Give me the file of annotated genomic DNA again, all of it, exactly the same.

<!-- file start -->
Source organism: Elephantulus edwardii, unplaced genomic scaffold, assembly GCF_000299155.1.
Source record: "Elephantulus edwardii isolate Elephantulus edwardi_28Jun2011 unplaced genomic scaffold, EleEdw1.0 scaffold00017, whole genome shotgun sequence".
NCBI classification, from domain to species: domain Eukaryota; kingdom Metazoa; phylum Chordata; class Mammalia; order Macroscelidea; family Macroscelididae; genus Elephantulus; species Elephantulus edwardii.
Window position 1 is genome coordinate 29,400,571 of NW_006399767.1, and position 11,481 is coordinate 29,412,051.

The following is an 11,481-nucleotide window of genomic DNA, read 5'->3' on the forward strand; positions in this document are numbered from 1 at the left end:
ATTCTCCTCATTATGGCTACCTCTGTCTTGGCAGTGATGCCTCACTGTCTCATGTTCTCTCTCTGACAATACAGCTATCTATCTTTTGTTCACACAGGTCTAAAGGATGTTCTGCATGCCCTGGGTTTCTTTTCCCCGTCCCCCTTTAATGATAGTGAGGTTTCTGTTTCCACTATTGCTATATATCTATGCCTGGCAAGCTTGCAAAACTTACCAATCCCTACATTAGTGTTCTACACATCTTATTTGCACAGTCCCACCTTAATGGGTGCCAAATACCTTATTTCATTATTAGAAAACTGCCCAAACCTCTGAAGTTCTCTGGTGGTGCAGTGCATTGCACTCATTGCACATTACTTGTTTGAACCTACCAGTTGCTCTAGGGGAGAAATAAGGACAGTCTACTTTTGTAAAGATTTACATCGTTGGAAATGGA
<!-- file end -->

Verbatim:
Source organism: Elephantulus edwardii, unplaced genomic scaffold, assembly GCF_000299155.1.
Source record: "Elephantulus edwardii isolate Elephantulus edwardi_28Jun2011 unplaced genomic scaffold, EleEdw1.0 scaffold00017, whole genome shotgun sequence".
NCBI classification, from domain to species: domain Eukaryota; kingdom Metazoa; phylum Chordata; class Mammalia; order Macroscelidea; family Macroscelididae; genus Elephantulus; species Elephantulus edwardii.
Window position 1 is genome coordinate 29,400,571 of NW_006399767.1, and position 11,481 is coordinate 29,412,051.

The following is an 11,481-nucleotide window of genomic DNA, read 5'->3' on the forward strand; positions in this document are numbered from 1 at the left end:
ATTCTCCTCATTATGGCTACCTCTGTCTTGGCAGTGATGCCTCACTGTCTCATGTTCTCTCTCTGACAATACAGCTATCTATCTTTTGTTCACACAGGTCTAAAGGATGTTCTGCATGCCCTGGGTTTCTTTTCCCCGTCCCCCTTTAATGATAGTGAGGTTTCTGTTTCCACTATTGCTATATATCTATGCCTGGCAAGCTTGCAAAACTTACCAATCCCTACATTAGTGTTCTACACATCTTATTTGCACAGTCCCACCTTAATGGGTGCCAAATACCTTATTTCATTATTAGAAAACTGCCCAAACCTCTGAAGTTCTCTGGTGGTGCAGTGCATTGCACTCATTGCACATTACTTGTTTGAACCTACCAGTTGCTCTAGGGGAGAAATAAGGACAGTCTACTTTTGTAAAGATTTACATCGTTGGAAATGGA